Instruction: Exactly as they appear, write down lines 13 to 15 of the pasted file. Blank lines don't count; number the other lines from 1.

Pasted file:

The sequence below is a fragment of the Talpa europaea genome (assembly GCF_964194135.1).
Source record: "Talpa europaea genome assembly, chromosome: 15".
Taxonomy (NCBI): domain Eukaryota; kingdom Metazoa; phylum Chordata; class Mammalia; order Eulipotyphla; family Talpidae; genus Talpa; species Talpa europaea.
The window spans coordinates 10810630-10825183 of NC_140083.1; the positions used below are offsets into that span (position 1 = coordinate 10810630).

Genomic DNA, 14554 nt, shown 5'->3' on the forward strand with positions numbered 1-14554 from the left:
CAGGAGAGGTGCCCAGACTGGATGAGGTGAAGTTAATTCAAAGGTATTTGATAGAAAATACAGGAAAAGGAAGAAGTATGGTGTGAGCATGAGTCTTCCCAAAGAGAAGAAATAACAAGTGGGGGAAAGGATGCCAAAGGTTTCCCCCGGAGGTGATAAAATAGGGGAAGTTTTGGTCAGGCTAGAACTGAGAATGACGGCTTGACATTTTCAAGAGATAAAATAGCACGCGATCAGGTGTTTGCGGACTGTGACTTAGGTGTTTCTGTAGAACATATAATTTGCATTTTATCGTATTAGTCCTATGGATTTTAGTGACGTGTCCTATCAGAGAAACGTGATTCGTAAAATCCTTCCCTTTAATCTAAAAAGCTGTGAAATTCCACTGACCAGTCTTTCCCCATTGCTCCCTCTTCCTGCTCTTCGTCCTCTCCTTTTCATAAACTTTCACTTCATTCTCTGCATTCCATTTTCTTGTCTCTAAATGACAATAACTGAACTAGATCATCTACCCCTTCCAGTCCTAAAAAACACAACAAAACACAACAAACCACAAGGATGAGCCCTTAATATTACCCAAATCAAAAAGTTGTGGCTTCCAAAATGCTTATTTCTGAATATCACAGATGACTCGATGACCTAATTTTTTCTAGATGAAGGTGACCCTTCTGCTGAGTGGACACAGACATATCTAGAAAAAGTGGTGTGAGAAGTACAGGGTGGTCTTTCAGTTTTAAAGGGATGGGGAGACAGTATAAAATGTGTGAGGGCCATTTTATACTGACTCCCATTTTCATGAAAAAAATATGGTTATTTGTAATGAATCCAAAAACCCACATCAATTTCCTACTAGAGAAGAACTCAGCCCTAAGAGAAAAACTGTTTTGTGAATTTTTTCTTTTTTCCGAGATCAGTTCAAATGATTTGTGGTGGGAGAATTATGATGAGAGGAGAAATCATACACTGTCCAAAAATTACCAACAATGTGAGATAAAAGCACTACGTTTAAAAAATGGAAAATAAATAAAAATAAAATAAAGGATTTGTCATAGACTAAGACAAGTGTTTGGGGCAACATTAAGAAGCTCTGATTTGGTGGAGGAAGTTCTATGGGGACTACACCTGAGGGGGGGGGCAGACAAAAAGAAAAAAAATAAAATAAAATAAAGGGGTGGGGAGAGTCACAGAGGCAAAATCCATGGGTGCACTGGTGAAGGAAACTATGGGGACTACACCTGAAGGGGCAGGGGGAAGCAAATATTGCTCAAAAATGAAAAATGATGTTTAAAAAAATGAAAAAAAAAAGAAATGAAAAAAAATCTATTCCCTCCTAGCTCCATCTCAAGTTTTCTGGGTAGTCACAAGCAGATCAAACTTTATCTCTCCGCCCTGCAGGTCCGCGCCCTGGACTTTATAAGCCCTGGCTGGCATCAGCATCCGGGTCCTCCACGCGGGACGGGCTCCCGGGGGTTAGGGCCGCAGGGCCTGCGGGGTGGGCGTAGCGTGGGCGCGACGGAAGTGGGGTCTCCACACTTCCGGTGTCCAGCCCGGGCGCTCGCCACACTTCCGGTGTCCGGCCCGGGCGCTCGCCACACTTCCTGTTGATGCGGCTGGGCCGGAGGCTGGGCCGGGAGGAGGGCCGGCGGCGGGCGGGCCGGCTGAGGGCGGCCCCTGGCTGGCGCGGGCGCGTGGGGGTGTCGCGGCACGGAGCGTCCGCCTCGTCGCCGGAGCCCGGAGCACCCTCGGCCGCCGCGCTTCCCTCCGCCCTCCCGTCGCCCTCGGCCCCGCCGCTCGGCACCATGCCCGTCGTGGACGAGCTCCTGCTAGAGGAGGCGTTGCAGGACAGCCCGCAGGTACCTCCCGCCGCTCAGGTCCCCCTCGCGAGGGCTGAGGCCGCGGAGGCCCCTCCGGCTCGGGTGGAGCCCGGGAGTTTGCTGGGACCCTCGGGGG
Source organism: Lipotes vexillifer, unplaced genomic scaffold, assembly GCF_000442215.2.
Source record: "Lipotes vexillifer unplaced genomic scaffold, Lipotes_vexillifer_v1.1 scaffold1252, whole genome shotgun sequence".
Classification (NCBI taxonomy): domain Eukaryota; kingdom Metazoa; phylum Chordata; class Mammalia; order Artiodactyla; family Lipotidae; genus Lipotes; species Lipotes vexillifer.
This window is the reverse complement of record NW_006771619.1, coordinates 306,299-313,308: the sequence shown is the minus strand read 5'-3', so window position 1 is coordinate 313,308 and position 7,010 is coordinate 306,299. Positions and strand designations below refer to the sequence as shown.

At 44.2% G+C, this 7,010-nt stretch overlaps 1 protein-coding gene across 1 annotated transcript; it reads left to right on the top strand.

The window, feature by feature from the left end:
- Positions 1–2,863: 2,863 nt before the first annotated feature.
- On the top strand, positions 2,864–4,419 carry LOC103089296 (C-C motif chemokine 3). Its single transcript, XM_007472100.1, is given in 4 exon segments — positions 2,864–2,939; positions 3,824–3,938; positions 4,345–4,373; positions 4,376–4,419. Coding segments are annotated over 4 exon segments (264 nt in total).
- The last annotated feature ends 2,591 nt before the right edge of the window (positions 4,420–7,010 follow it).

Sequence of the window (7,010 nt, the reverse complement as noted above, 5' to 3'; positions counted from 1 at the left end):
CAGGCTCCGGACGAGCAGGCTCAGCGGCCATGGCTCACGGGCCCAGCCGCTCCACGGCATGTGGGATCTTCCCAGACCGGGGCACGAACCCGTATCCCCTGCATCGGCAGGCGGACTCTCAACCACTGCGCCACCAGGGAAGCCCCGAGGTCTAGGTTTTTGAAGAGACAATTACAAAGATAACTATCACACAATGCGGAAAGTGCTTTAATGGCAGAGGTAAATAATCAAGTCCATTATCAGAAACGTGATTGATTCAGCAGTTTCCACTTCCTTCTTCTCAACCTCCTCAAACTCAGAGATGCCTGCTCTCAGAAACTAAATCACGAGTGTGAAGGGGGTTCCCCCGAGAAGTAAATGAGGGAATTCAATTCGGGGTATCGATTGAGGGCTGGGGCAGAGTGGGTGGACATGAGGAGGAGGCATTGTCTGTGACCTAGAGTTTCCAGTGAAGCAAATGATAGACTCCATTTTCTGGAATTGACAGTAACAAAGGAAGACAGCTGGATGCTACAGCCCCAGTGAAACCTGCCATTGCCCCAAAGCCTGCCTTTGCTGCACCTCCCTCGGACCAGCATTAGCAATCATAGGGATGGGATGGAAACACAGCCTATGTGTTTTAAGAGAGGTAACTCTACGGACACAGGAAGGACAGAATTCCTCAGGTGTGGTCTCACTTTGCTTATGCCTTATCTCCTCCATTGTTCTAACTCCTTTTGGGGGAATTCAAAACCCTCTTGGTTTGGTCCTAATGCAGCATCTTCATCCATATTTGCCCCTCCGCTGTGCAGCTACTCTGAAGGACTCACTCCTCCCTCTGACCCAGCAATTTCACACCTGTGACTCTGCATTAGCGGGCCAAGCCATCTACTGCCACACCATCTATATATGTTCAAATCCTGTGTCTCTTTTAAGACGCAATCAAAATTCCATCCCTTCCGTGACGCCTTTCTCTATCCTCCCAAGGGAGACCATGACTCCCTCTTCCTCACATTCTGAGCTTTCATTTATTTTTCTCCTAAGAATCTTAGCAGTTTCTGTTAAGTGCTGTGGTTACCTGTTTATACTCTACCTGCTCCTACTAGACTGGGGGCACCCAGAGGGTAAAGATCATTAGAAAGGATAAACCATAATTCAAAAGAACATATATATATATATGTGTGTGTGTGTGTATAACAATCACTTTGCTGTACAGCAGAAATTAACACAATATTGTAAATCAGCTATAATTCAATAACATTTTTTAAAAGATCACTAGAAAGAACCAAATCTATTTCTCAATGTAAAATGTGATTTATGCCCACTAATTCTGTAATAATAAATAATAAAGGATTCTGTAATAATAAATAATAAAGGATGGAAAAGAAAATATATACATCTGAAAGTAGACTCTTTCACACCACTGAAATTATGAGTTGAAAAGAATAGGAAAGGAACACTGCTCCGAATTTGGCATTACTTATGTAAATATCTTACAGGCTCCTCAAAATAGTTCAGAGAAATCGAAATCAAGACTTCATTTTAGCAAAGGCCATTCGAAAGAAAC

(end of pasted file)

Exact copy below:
- Positions 1–2,863: 2,863 nt before the first annotated feature.
- On the top strand, positions 2,864–4,419 carry LOC103089296 (C-C motif chemokine 3). Its single transcript, XM_007472100.1, is given in 4 exon segments — positions 2,864–2,939; positions 3,824–3,938; positions 4,345–4,373; positions 4,376–4,419. Coding segments are annotated over 4 exon segments (264 nt in total).
- The last annotated feature ends 2,591 nt before the right edge of the window (positions 4,420–7,010 follow it).